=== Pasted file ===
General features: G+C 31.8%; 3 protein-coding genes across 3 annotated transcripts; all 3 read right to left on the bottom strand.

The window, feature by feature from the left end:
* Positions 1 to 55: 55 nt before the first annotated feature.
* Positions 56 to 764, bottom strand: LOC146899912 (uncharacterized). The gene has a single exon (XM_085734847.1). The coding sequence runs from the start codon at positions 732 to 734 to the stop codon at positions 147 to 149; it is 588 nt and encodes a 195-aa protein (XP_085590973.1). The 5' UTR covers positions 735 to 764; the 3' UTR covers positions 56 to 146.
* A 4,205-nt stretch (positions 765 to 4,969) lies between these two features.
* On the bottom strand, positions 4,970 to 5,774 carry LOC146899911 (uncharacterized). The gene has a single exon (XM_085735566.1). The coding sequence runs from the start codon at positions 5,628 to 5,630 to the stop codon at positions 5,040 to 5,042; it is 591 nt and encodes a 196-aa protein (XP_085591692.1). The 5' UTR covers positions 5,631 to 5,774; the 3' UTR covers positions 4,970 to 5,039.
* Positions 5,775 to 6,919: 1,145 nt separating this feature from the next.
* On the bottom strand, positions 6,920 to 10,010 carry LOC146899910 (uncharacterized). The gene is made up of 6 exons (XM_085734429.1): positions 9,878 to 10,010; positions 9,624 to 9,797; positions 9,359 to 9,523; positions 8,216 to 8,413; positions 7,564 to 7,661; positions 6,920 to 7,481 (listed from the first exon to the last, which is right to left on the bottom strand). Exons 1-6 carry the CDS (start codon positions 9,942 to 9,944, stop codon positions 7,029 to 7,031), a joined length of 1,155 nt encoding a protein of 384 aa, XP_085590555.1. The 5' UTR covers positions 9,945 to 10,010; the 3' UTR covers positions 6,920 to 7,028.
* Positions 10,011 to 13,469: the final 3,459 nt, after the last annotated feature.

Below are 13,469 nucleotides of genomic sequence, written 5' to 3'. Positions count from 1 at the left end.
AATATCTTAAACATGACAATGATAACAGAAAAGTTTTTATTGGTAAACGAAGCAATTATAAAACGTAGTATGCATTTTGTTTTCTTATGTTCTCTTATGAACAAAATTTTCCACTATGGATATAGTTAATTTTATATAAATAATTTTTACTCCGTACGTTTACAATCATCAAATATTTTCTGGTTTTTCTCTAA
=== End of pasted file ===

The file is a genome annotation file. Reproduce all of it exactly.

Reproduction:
General features: G+C 31.8%; 3 protein-coding genes across 3 annotated transcripts; all 3 read right to left on the bottom strand.

The window, feature by feature from the left end:
* Positions 1 to 55: 55 nt before the first annotated feature.
* Positions 56 to 764, bottom strand: LOC146899912 (uncharacterized). The gene has a single exon (XM_085734847.1). The coding sequence runs from the start codon at positions 732 to 734 to the stop codon at positions 147 to 149; it is 588 nt and encodes a 195-aa protein (XP_085590973.1). The 5' UTR covers positions 735 to 764; the 3' UTR covers positions 56 to 146.
* A 4,205-nt stretch (positions 765 to 4,969) lies between these two features.
* On the bottom strand, positions 4,970 to 5,774 carry LOC146899911 (uncharacterized). The gene has a single exon (XM_085735566.1). The coding sequence runs from the start codon at positions 5,628 to 5,630 to the stop codon at positions 5,040 to 5,042; it is 591 nt and encodes a 196-aa protein (XP_085591692.1). The 5' UTR covers positions 5,631 to 5,774; the 3' UTR covers positions 4,970 to 5,039.
* Positions 5,775 to 6,919: 1,145 nt separating this feature from the next.
* On the bottom strand, positions 6,920 to 10,010 carry LOC146899910 (uncharacterized). The gene is made up of 6 exons (XM_085734429.1): positions 9,878 to 10,010; positions 9,624 to 9,797; positions 9,359 to 9,523; positions 8,216 to 8,413; positions 7,564 to 7,661; positions 6,920 to 7,481 (listed from the first exon to the last, which is right to left on the bottom strand). Exons 1-6 carry the CDS (start codon positions 9,942 to 9,944, stop codon positions 7,029 to 7,031), a joined length of 1,155 nt encoding a protein of 384 aa, XP_085590555.1. The 5' UTR covers positions 9,945 to 10,010; the 3' UTR covers positions 6,920 to 7,028.
* Positions 10,011 to 13,469: the final 3,459 nt, after the last annotated feature.

Below are 13,469 nucleotides of genomic sequence, written 5' to 3'. Positions count from 1 at the left end.
AATATCTTAAACATGACAATGATAACAGAAAAGTTTTTATTGGTAAACGAAGCAATTATAAAACGTAGTATGCATTTTGTTTTCTTATGTTCTCTTATGAACAAAATTTTCCACTATGGATATAGTTAATTTTATATAAATAATTTTTACTCCGTACGTTTACAATCATCAAATATTTTCTGGTTTTTCTCTAA